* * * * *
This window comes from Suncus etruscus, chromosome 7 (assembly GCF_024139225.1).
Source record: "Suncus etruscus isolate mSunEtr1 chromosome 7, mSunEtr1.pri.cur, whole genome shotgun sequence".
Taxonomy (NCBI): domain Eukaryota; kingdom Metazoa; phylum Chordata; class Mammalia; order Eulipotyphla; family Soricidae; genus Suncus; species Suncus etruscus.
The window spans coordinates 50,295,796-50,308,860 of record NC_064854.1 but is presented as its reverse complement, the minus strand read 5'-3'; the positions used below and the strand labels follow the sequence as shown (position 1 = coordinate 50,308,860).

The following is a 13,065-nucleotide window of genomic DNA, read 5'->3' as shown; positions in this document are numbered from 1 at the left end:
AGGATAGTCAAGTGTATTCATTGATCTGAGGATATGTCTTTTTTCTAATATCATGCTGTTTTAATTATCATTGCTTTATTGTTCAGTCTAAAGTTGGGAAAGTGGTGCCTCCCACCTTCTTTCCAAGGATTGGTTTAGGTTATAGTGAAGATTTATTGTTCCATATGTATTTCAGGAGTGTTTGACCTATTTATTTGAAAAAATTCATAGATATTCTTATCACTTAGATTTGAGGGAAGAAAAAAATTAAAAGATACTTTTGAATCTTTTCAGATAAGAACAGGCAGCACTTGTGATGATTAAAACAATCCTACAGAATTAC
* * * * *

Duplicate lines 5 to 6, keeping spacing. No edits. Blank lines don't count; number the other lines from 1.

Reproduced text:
The following is a 13,065-nucleotide window of genomic DNA, read 5'->3' as shown; positions in this document are numbered from 1 at the left end:
AGGATAGTCAAGTGTATTCATTGATCTGAGGATATGTCTTTTTTCTAATATCATGCTGTTTTAATTATCATTGCTTTATTGTTCAGTCTAAAGTTGGGAAAGTGGTGCCTCCCACCTTCTTTCCAAGGATTGGTTTAGGTTATAGTGAAGATTTATTGTTCCATATGTATTTCAGGAGTGTTTGACCTATTTATTTGAAAAAATTCATAGATATTCTTATCACTTAGATTTGAGGGAAGAAAAAAATTAAAAGATACTTTTGAATCTTTTCAGATAAGAACAGGCAGCACTTGTGATGATTAAAACAATCCTACAGAATTAC